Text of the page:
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I have the following question:

Using this equation: $MR = P(1+\frac{1}{ε})$ and the attached graph. How does the vertical distance between the demand curve and MR curve at a given level of output depend on the PeD (ε) at that output level.

My Answer:

Vertical Distance $= AR - MR = \frac{p•q}{q} - p(1+\frac{1}{ε}) = -\frac{p}{ε}$

Book Answer:

The equation for ε implies that $\frac{MR}{p} = 1+\frac{1}{ε}$. Hence, the less elastic is the demand (assuming $ε < -1$), the smaller will be the ratio $\frac{MR}{p}$

Questions:

  1. Is my answer correct?
  2. How does their answer relate to the distance between MR & AR?
  3. How does their answer relate to my answer?

enter image description here

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    $\begingroup$ Does your $\epsilon$ include the negative sign or is it the absolute value of the elasticity? $\endgroup$ May 6, 2023 at 17:55
  • $\begingroup$ I'm assuming that ε is negative, i.e.$-\frac{p}{ε} \ge 0$, thanks for checking!...And as a result of your comment, i have just fixed the typo. It now reads "(assuming $ε < -1$)" thanks! $\endgroup$
    – CormJack
    May 6, 2023 at 18:07

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Notice that since $AR = P$, the ratio $\frac{MR}{P}$ is actually $\frac{MR}{AR}$.

Notice $\frac{MR}{AR} = 1 + \frac{1}{\epsilon}$ falls from $1$ to $0$ continuously as $\epsilon$ moves from $-\infty$ to $-1$.

This is what happens in the graph from $q = 0$ to $q = q_1$.

At $q = 0$,

$\epsilon = \frac{\partial q}{\partial P} \cdot \frac{P}{q} \to - \infty $ as $q \to 0$.

At $q = q_1$, we have

$MR = 0 \implies 0 = MR = \frac{\partial Pq}{\partial q} = P + q \frac{\partial P}{\partial q} \implies \frac{\partial P}{\partial q} = - \frac{P}{q}$

By the inverse function rule,

$\frac{\partial q}{\partial P} = - \frac{q}{P} \implies \epsilon = \frac{\partial q}{\partial P} \cdot \frac{P}{q} = -1 $

It is easy to check that $\frac{MR}{AR} = 1 + \frac{1}{\epsilon}$ for $\epsilon < -1$ is increasing in $\epsilon$, or equivalently, decreasing in $|\epsilon|$.

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Your answer is mathematically correct, I think it’s more an issue of what the book’s author intended the exercise for.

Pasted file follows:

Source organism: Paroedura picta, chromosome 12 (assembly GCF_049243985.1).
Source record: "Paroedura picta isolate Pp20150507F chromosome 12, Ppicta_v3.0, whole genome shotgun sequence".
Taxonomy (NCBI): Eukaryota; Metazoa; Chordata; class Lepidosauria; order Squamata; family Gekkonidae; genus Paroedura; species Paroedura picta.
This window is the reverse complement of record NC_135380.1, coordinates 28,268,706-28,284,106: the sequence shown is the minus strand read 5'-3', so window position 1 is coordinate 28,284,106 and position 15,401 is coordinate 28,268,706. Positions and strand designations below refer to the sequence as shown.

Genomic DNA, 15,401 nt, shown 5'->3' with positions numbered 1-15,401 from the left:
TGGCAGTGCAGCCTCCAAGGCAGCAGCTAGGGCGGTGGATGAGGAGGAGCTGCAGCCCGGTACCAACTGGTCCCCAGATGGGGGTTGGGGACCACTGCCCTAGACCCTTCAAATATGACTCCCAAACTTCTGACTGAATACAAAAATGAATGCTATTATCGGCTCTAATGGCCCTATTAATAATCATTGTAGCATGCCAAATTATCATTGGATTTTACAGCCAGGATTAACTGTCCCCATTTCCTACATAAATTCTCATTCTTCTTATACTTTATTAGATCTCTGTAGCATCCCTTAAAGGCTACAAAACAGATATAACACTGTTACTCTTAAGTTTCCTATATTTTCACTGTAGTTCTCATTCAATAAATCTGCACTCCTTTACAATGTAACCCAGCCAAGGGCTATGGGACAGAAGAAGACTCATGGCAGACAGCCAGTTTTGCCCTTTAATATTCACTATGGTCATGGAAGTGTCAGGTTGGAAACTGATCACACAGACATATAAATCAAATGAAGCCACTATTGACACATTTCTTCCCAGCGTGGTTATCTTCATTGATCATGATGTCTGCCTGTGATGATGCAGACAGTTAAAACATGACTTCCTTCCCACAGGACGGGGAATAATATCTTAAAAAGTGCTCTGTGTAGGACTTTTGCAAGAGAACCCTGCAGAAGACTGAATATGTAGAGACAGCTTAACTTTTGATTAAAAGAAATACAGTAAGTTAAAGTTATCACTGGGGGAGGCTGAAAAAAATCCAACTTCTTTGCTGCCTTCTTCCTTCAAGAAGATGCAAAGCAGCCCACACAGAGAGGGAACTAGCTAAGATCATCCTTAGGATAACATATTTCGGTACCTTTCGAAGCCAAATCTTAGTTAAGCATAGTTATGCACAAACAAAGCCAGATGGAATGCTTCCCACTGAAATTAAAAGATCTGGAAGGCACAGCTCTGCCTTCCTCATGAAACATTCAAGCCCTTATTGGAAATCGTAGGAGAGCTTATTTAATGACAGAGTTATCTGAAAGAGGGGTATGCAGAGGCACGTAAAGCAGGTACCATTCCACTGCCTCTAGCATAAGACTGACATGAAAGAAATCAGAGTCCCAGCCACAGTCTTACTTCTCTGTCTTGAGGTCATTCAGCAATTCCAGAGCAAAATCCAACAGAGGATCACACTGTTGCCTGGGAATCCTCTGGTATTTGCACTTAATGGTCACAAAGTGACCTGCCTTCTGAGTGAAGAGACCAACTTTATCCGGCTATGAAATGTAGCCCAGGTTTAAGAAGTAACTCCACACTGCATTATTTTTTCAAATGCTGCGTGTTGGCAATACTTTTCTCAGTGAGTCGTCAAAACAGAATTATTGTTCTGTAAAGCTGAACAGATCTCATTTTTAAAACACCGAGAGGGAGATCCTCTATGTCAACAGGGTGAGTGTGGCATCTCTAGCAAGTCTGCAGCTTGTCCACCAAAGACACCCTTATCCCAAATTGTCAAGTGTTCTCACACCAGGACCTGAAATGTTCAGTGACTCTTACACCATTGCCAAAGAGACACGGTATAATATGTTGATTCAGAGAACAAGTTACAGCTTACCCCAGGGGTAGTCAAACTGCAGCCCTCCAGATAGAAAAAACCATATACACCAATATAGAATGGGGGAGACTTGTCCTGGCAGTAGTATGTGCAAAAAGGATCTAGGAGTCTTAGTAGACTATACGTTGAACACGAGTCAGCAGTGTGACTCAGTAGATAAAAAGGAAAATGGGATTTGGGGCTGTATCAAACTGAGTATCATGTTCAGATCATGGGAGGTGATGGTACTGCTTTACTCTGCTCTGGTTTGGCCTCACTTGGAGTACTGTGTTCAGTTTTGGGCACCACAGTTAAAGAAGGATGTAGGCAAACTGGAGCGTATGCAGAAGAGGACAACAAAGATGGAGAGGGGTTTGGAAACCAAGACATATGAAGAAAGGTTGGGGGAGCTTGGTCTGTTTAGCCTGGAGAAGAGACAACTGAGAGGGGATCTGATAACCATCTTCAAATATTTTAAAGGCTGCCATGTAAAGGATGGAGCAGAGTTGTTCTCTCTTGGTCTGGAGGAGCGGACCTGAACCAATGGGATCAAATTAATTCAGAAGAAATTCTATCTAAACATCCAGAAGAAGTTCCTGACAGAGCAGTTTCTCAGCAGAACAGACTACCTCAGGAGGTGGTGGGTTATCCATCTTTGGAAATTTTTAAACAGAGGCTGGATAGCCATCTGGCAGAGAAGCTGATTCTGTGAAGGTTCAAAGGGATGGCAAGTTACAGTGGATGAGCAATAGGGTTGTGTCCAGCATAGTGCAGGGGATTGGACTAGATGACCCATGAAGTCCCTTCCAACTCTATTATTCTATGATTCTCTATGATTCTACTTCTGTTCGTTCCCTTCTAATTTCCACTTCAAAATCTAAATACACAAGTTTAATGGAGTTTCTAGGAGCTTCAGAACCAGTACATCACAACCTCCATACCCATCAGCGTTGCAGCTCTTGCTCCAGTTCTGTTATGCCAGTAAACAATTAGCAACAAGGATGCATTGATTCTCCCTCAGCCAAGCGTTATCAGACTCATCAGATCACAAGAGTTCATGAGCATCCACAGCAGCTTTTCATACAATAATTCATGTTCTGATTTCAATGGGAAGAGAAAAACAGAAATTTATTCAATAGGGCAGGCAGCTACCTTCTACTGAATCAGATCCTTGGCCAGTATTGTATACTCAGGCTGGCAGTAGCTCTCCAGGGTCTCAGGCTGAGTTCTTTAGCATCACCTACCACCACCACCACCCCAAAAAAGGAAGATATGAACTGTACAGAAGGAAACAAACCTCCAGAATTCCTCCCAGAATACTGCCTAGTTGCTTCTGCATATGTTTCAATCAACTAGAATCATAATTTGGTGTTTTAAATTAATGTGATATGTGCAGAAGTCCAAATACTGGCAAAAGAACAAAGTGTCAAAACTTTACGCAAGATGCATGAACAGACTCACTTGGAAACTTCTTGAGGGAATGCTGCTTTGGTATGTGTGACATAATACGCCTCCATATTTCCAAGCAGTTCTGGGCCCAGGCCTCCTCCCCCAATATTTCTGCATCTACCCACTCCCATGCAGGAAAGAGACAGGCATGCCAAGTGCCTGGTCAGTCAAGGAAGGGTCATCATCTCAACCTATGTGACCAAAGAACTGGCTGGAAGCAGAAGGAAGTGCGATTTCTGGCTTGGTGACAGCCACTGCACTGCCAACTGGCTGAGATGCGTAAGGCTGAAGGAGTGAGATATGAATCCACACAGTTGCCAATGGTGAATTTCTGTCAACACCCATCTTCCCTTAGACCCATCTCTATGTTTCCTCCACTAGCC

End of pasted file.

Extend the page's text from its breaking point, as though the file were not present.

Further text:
From the textbook’s answer, we can express the markup formula of monopoly power, by noting that $AR = P$ and at the profit maximizing quantity, $MR = MC$.

Therefore,

$\frac{MC}{P} = 1 + \frac{1}{\epsilon} \implies \text{Markup} = \frac{P - MC}{P} = 1 - \frac{MC}{P} = - \frac{1}{\epsilon} = \frac{1}{|\epsilon|}$

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Your answer also shows that for $\epsilon \to - \infty$, $AR - MR \to 0$, which is what happens as $q \to 0$.

The above is equivalent to the ratio $\frac{MR}{AR} \to 1$.

Notice your answer can be rewritten as $AR - MR = \frac{P}{|\epsilon|}$ which increases continuously as $\epsilon$ gets less negative (the demand is less elastic).

From your answer we can also see that when $\epsilon = -1$, $AR - MR = P$. This happens when $MR = 0$, since we always have $AR = P$.

The above is equivalent to the ratio $\frac{MR}{AR} = 0$.

Your answer is related to the textbook’s answer. The main difference is that yours is expressed in terms of arithmetic difference, while the textbook’s is expressed in terms of ratios.

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  • $\begingroup$ Thanks a lot for the detail Nicholas, apologies you went to such great lengths and i didn't have chance to review it yet. I will do ASAP and let you know if i have any questions. Thank again! $\endgroup$
    – CormJack
    May 20, 2023 at 21:48

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